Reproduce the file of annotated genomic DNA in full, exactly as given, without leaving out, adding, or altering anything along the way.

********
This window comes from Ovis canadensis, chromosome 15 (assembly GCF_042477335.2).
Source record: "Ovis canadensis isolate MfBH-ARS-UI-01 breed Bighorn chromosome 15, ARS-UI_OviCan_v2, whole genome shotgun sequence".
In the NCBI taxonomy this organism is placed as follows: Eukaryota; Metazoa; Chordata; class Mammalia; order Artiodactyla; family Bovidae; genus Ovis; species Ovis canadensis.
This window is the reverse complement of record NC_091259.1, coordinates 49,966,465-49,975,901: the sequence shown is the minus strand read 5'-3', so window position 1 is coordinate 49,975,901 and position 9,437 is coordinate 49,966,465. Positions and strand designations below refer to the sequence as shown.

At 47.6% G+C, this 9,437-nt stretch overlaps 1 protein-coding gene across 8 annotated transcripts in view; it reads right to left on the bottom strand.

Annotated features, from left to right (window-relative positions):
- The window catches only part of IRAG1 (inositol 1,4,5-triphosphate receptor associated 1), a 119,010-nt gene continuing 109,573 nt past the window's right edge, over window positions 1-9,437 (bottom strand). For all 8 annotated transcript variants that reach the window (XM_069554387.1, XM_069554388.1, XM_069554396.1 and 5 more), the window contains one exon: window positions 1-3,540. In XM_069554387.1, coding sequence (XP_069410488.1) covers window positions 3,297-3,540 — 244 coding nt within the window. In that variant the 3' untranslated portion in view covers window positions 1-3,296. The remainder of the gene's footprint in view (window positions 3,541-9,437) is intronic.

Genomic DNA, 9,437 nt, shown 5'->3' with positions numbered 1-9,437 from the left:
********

This window comes from Ovis canadensis, chromosome 15 (assembly GCF_042477335.2).
Source record: "Ovis canadensis isolate MfBH-ARS-UI-01 breed Bighorn chromosome 15, ARS-UI_OviCan_v2, whole genome shotgun sequence".
In the NCBI taxonomy this organism is placed as follows: Eukaryota; Metazoa; Chordata; class Mammalia; order Artiodactyla; family Bovidae; genus Ovis; species Ovis canadensis.
This window is the reverse complement of record NC_091259.1, coordinates 49,966,465-49,975,901: the sequence shown is the minus strand read 5'-3', so window position 1 is coordinate 49,975,901 and position 9,437 is coordinate 49,966,465. Positions and strand designations below refer to the sequence as shown.

At 47.6% G+C, this 9,437-nt stretch overlaps 1 protein-coding gene across 8 annotated transcripts in view; it reads right to left on the bottom strand.

Annotated features, from left to right (window-relative positions):
- The window catches only part of IRAG1 (inositol 1,4,5-triphosphate receptor associated 1), a 119,010-nt gene continuing 109,573 nt past the window's right edge, over window positions 1-9,437 (bottom strand). For all 8 annotated transcript variants that reach the window (XM_069554387.1, XM_069554388.1, XM_069554396.1 and 5 more), the window contains one exon: window positions 1-3,540. In XM_069554387.1, coding sequence (XP_069410488.1) covers window positions 3,297-3,540 — 244 coding nt within the window. In that variant the 3' untranslated portion in view covers window positions 1-3,296. The remainder of the gene's footprint in view (window positions 3,541-9,437) is intronic.

Genomic DNA, 9,437 nt, shown 5'->3' with positions numbered 1-9,437 from the left: